WESTFIELD, NJ — Gov. Phil Murphy and Rep. Tom Malinowski knelt alongside 2,000 people in Mindowaskin Park on Sunday, a part of a protest in support of the Black Lives Matter movement, spurred by the death of George Floyd.
Spearheaded by Westfield High School junior Nala Scott, 16, and fellow students, the rally far exceeded organizer’s expectations, with throngs of people clustered in Mindowaskin Park and politicians of all ranks coming to support the movement.
“When I first started this, I thought this would be 30 teenage girls with a small speaker at Mindowaskin Park protesting for black lives,” Scott said.
The local and regional leaders stood at the bandstand to speak out against racial injustice and Floyd's death at the hands of Minneapolis, Minnesota, police officer Derek Chauvin.
“We are in this fight for you,” Murphy told protestors. “Even though our generation didn’t get it done, you will get it done, and we’ll stand with you every step of the way.”
Both Murphy and Malinowski — the latter of which is up for reelection this fall — touted their political achievements and made promises. Murphy discussed nominating Fabiana Pierre-Louis, the first African-American woman to serve on the New Jersey Supreme Court and Malinowski promised to work on legislation to reform police.
“[Policing] depends on trust,” Malinowski said. “It depends on trust between police officers and the community they serve. Right now, it’s absent in many parts of America, and it makes everybody less safe.”
Local students led the main event, decrying racism and advocating for change. Many detailed their personal experiences of racial inequality in Westfield, being harassed by police or being told they did not “act black.” Some thought local institutions fell short in addressing racial issues.
“The Westfield School district has failed me over and over again, for over a decade,” Scott told the crowd. Saying Westfield schools did not do enough to discipline students who used racial slurs, Scott gave an ultimatum to the public schools.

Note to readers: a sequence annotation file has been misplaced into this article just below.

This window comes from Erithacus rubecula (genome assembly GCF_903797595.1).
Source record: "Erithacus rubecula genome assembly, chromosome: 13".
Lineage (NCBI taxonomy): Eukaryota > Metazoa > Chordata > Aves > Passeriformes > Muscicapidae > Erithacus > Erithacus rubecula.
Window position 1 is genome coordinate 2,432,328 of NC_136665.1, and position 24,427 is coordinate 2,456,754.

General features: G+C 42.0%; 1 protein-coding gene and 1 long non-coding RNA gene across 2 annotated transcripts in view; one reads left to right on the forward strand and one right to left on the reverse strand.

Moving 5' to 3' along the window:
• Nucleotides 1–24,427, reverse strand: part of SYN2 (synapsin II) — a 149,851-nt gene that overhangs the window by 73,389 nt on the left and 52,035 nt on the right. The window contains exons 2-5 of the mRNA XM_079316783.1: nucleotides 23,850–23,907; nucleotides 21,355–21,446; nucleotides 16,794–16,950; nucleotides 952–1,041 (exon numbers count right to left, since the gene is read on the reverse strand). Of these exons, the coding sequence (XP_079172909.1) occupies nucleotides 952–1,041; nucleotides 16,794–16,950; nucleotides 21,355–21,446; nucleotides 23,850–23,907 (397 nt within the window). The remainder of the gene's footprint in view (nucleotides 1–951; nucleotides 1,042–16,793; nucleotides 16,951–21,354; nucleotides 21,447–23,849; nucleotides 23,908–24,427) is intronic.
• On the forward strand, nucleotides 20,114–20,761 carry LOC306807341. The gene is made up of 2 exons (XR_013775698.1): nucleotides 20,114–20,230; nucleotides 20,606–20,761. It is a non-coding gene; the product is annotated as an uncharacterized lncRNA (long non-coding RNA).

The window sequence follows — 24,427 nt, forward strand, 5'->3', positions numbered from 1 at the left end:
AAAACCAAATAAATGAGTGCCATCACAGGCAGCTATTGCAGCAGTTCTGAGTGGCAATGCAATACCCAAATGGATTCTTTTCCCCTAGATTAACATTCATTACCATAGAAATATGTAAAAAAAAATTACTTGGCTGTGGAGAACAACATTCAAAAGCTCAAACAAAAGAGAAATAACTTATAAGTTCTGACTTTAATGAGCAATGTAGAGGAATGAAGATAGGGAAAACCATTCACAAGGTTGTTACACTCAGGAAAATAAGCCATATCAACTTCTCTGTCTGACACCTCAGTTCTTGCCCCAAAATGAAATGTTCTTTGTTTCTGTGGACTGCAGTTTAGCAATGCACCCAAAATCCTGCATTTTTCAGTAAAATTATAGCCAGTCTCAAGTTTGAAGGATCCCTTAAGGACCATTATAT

“I'm not going into that school senior year fearing for my safety,” she said. “I’m not going to walk into that school fearing I'm going to get bullied again.”
Mayor Shelley Brindle, who leads one of Union County’s most upscale towns, encouraged the dialogue. Brindle herself said that Westfield has a difficult past with racial injustices, from redlining to being “complicity silent” during the civil rights movement.
“I hope that this protest here today and those around the country and around the world will help our community of color finally be able to tell us their stories and struggles,” Brindle said.
She added: “I hope our community will finally have the courage to really listen — even if it means exposing vulnerabilities and imperfections.”
Others, though, took a step back to look at racial inequities around the globe and the movement to change it.
“This is not an American centered issue,” said Kunle Badmus, a Westfield High School senior. “This is a global issue and millions of people have joined the fight.”
Despite the serious dialogue of race and privilege, a group of students banded together for a performance of “We are the world” as the rally died down. People also took to the stage to give impromptu speeches and anecdotes of racism in the area. Some, though, had hope that change would be on its way.
“I know everyone here is going to leave here hearing me and knowing that [ignorance] is wrong,” Scott said. “You need to call these people out, not to be rude, but [so they have] ability to grow.”
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